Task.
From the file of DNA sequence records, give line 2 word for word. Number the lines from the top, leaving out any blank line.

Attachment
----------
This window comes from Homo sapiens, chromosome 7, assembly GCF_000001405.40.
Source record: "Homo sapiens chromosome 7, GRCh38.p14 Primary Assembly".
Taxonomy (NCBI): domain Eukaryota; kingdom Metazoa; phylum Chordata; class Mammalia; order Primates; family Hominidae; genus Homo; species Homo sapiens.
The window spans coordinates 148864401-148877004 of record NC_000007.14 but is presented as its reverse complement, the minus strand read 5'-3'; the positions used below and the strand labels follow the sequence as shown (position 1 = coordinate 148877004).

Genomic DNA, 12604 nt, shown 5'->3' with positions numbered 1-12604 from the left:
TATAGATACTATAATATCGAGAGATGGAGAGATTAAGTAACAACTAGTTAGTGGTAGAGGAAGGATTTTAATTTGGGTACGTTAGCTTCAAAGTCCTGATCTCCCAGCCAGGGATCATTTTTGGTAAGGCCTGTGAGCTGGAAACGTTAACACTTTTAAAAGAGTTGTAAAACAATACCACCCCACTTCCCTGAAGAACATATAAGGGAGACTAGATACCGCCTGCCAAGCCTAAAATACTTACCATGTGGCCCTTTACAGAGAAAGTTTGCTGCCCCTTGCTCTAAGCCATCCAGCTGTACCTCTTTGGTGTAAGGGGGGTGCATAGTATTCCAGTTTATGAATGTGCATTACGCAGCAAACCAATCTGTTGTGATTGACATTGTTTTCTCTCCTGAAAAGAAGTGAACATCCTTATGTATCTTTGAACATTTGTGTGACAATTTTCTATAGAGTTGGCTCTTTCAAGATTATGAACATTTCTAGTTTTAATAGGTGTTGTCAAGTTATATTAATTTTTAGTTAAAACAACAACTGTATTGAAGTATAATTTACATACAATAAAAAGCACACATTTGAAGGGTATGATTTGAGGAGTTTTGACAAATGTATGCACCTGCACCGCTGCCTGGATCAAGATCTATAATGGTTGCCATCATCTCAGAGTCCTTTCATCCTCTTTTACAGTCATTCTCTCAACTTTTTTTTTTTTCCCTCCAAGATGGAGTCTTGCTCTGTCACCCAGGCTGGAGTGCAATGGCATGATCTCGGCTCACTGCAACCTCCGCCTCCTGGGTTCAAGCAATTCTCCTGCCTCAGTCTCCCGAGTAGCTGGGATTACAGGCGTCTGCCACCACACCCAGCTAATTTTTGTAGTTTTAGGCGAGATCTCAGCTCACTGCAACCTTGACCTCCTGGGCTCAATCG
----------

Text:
Source record: "Homo sapiens chromosome 7, GRCh38.p14 Primary Assembly".